Health-ier Victoria Sponge Cake – free from white sugar and white flour

I am trying really hard to reduce my intake of white sugar mainly because I have found it really aggravates my symptoms, and I am also trying to avoid gluten as much as possible to help heal my digestive system, so  I have been looking for cake recipes that are low in refined sugar and free from gluten.

Last weekend I tried and adapted a lovely Victoria sponge cake recipe that uses spelt flour to replace ordinary white wheat flour, and maple syrup instead of white cane sugar. I went for this recipe primarily because it used a natural, unrefined sugar and didn’t look too difficult to make in terms of baking method (I’m not quite ready yet to make flaxseed eggs as I found in other healthy baking recipes!).  I also wanted to keep to conventional dairy butter on this occasion so that I wouldn’t be changing up too much in one go (and because I didn’t have any coconut oil in the house!).

Why is it healthier?

I initially thought that spelt flour was gluten-free, but since reading more about spelt I have found that this is not actually the case.  However, it is still more easily digested by the body than wheat flour because the gluten found in spelt is water soluble and therefore more easily digested than wheat gluten. So it’s worth a try for those who have mild gluten sensitivity although it is not for those who have an intolerance.  Spelt-Grain-and-FlourApart from being more easily digestible, spelt flour offers other health benefits too: it is a whole-grain; unlike wheat where the nutritional bran and germ are usually removed in the milling, the vital substances of spelt are found in the inner kernel of the grain and due to the spelt’s high water solubility, the nutritional substances in the grain can also be absorbed more quickly into the body.  Spelt contains more protein, fats and crude fibre than wheat and also has large amounts of Vitamin B17 (thought to be anti-carcinogenic).  It is also an excellent source of calcium, magnesium, selenium, zinc, iron, and manganese.

Like spelt, maple syrup (as long as you use the unrefined type) is also better for you than its’ tmaple syrupraditional alternative, white cane sugar, because it offers some important antioxidants and minerals like zinc and manganese that are not present in ordinary sugar. In addition, maple syrup supplies less sugar overall to your diet: the glycemic index score of maple syrup is about 54, compared to a score of about 65 for regular cane sugar so this means that maple syrup doesn’t make your blood sugar levels surge as much as ordinary white sugar.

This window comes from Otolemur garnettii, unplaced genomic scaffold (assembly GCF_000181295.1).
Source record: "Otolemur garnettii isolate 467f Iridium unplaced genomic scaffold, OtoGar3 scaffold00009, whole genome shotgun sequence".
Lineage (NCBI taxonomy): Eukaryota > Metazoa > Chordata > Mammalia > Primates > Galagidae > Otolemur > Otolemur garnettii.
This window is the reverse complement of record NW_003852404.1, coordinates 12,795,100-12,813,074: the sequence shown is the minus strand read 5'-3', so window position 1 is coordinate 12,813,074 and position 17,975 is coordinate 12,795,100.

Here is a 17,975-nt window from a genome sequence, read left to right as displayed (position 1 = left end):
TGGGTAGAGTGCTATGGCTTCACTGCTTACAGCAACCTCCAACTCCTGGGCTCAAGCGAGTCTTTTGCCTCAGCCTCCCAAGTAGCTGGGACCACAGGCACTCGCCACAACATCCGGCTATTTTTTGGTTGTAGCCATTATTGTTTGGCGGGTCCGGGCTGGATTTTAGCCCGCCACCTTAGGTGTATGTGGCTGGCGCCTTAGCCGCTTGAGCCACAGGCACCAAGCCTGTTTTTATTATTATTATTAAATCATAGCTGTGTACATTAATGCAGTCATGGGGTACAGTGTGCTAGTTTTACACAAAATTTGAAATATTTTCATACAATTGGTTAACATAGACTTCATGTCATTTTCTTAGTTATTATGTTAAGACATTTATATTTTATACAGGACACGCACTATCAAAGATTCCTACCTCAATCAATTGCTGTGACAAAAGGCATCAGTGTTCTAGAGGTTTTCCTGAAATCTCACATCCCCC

…Health benefits aside, the Victoria sponge cake turned out lovely – the whole family loved it! In fact I would go so far as to say the taste of the sponge was probably nicer than a traditional Victoria sponge recipe I have previously used. Flour made from spelt definitely has a nutty, slightly sweet flavour and this combined with the maple syrup was really very delicious. This is certainly a recipe I will turn to again and again.

Here’s the recipe below if you want to give it a go too.



For the cake:

225g unsalted butter (softened)

4 medium sized eggs (I weigh out eggs so they are as close in weight to 225g as possible)

225g spelt flour

2 teaspoons baking powder

1 teaspoon of good quality vanilla extract

1 teaspoon vanilla powder

225g maple syrup

For the filling:

100ml double cream

100ml natural greek yoghurt

2 tablespoons maple syrup

400g fresh strawberries (or any other fruit of choice)


For the sponge cake

  1. Grease and line two 20cm round baking tins.
  2. Preheat your oven to 180degrees/160degreesan/ gas mark 4.
  3. Beat the butter by hand or mixer until very soft and fluffy
  4. Measure out the flour and sift together in a separate bowl with the baking powder
  5. Also in a separate jug or bowl mix the maple syrup with the vanilla extract and vanilla powder
  6. Beat 4 eggs in a separate bowl and then slowly start to add to the butter. Alternate adding a little of the egg with a 2-3 tablespoons of flour/ baking flour at a time.
  7. Once all the egg mixture and flour has been added, slowly fold in the maple syrup-vanilla mixture. You should end up with a slightly gloopy consistency that can easily be poured into a baking tin. I did find it was gloopier (less thick) than the usual consistency for a traditional Victoria sponge cake.
  8. Divide the mixture as equally as you can between your two baking tins.
  9. Bake in the oven for about 20-25 minutes until golden brown. If possible bake both tins on the same level in the oven to get an even temperature. You’ll know when the sponges are ready because they should be shrinking away from the side of the tins and the sponge should feel firm but slightly springy to touch.
  10. Once cooked leave them to cool for about 10 minutes in their baking tins and then turn out onto a cooling rack

For the filling

  1. Wash, hull and halve about 400g fresh strawberries. Add a few drops of lemon juice to the prepared strawberries – this helps stop them going brown and keeps them fresh
  2. Next, whisk 100ml double cream until stiff peaks form. Then add 2 tablespoons of maple syrup and fold in 100ml of natural Greek yoghurt (using yoghurt really helps lighten the feeling of the cream and gives a slightly tangier taste which complements the spelt-maple sponge really well).
  3. Spoon the cream-yoghurt mixture on top of one of the sponge cakes, spreading it out evenly but leaving a border for when the mixture gets squashed down by the top layer. Dot about two thirds of the strawberries onto the cream mixture.
  4. Place the other sponge cake on top and then decorate top of cake with remaining strawberries.

And there you have it – the cake is ready to serve. Yum! Let me know how it turns out for if you try it!


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